For the third time in six days, Trinidad and Tobago’s Junior Women Soca Warriors scored first in a first round match during the CONCACAF Under-20 Women’s Championship at the Ato Boldon Stadium. That’s the good news.
For the third time in six days, Trinidad and Tobago’s Junior Women Soca Warriors suffered defeat, failing to hold onto a lead in their final Group A encounter against Costa Rica and therefore waving a low-key goodbye to the tournament. That is by no means good news.
In front of a significantly smaller crowd than was the case in their first two games, the Jamaal Shabazz-coached women fell 2-1 to a Costa Rican outfit that fielded as many as eight new faces in their starting line-up.
If the tactic worked for Costa Rica, for Haiti, who went with nine changes to their starting line-up, it backfired. They were comprehensively beaten 4-0 by Group toppers Canada in the earlier match of the double-header.
Coach Shabazz was proud of his players’ effort but once again bemoaned their inability to convert a lead into victory.
“I think the girls played their heart out tonight and [I’m] very satisfied that they gave of their best,” Shabazz told the media at the post-match briefing. “We know we’ve got to make a better preparation going forward and try to prepare a team that can be more intense in the battles.
“We have to become a nation that when the hard times come, we show more resilience. We’ve got to improve the battles on the training pitch and in doing so, it can transform on the field.
“I think that the girls gave a great account of themselves tonight […] (It was) unfortunate that we had to go down because of a penalty.”
Within seconds of entering the pitch at the start of the second half, substitute Fabiola Villalobos won and converted a penalty conceded by the once more largely impressive K’lil Keshwar in the T&T goal.
Racing to dispute possession of a ball with Villalobos, Keshwar failed to make any contact with the ball and clattered into the Costa Rican attacker. Villalobos appealed successfully to United States referee Ekaterina Koroleva for a penalty, picked herself up off the ground and calmly put the ball past Keshwar from the spot.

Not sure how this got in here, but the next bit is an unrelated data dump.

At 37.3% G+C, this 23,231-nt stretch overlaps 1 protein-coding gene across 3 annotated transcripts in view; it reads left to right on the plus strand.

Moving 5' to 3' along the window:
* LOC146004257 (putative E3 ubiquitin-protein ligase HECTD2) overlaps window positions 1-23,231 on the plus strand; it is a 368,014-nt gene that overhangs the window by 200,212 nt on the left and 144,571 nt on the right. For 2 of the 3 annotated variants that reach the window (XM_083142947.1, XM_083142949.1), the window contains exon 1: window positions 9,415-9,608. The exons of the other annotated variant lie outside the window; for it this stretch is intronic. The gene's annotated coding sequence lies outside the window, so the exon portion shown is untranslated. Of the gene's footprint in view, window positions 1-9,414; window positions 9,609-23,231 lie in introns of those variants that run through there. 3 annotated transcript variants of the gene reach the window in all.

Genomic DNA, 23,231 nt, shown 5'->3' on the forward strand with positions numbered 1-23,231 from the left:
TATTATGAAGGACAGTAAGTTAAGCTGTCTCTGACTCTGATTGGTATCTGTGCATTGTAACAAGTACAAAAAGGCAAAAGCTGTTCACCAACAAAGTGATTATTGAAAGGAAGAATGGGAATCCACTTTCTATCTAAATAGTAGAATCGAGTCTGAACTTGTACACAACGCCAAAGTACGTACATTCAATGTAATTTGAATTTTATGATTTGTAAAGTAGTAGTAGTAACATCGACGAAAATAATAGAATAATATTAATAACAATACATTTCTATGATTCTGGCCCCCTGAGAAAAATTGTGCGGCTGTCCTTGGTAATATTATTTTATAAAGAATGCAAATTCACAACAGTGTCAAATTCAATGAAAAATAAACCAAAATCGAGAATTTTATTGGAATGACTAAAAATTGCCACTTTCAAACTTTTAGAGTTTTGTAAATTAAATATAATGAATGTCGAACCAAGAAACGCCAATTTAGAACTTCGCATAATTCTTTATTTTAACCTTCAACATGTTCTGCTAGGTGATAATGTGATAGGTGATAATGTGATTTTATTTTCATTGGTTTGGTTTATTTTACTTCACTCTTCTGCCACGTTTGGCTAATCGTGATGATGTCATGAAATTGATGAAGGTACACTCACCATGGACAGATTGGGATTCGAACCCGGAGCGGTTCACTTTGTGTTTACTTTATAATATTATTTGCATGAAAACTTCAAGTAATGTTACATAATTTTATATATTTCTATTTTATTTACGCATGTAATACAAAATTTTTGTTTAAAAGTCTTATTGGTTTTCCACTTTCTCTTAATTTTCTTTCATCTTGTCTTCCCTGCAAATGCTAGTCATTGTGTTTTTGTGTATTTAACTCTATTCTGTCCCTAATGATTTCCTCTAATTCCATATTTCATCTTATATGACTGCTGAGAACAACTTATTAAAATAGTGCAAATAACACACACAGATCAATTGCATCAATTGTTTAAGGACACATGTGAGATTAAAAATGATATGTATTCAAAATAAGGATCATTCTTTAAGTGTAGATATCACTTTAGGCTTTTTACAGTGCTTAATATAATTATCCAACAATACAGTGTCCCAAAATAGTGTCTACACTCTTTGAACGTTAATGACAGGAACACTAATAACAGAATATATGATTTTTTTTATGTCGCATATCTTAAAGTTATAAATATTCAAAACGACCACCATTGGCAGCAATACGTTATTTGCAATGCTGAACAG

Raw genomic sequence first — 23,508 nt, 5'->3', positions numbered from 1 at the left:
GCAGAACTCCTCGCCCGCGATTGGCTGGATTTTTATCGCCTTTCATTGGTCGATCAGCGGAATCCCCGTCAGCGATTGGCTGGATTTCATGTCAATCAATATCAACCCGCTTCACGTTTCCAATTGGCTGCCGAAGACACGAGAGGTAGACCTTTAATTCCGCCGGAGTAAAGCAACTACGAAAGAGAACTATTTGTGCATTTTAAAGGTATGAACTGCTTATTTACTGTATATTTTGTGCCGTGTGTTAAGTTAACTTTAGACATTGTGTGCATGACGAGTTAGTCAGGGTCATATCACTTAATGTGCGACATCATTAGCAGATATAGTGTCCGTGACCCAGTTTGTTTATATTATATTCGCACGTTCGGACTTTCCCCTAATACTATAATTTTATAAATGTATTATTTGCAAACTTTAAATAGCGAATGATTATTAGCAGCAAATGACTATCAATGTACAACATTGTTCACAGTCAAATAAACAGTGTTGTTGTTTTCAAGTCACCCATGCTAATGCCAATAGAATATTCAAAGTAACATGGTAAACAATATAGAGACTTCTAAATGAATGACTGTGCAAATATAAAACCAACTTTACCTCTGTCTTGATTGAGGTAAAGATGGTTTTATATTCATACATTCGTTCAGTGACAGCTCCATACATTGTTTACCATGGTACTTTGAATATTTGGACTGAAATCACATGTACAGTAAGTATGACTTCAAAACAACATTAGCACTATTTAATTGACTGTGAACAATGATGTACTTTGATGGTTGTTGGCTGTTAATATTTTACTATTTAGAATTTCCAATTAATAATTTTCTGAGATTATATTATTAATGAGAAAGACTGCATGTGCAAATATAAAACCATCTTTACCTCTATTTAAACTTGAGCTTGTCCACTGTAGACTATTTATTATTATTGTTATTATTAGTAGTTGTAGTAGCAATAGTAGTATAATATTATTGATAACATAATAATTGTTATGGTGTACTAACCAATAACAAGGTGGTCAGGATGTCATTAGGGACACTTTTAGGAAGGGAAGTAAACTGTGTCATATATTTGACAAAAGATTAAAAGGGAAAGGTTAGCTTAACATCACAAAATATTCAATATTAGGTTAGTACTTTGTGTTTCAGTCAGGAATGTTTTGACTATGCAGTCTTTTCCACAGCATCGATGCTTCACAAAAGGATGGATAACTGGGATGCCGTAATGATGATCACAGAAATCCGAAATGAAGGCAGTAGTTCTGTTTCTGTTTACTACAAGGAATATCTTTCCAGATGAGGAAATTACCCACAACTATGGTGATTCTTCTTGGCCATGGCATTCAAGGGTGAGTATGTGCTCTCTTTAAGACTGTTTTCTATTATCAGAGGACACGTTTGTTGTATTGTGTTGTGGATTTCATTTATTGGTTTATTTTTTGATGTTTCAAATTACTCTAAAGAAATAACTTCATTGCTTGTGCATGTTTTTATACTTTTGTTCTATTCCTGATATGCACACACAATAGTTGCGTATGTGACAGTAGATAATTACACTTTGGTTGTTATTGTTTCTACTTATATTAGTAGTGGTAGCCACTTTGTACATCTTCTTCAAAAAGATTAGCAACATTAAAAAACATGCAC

Shabazz is not certain that that is what should have happened.
“I am not one to complain about the referees,” he said, “(but) tonight I wish I was a FIFA referee. […] I feel sorry for my young ladies tonight. […] I think that we have been very unfortunate with some decisions…”
The penalty put the wind in the sails of the Costa Ricans, who went in search of a winner and got it from the feet of tricky attacker Hillary Corrales.
Corrales had started on the bench in the previous match versus Haiti but had come on to score and put a mighty scare into their French–speaking opponents before her side eventually held out for the 3-2 win.
Getting the start against the hosts, though, Corrales merely kicked on from where she had left off, taking full advantage of a laid-back T&T side who were very charitable with acreage on the pitch.
In the 55th minute, capitalising on a deflected header by Sheneika Paul, the unmarked Corrales stole in, beat Keshwar to the ball at the back post and contrived to flick it around the giant keeper, leaving the recovering defenders pressing in vain to clear the attempt off the goal-line.
Alongside captain and Player-of-the-Match Gloriana Villalobos, Corrales had T&T firmly on the backfoot from the first whistle. They were, however, hit with a sucker punch in the 37th minute when, with their first sequence of meaningful possession, the hosts opened the scoring.
Ranae Ward set the overlapping Jaasiel Forde free down the right and she played an incisive lofted pass into the path of hotshot attacker Dennecia Prince. With her first touch, she made a yard of space for herself and then coolly placed the ball between the goalkeeper’s legs.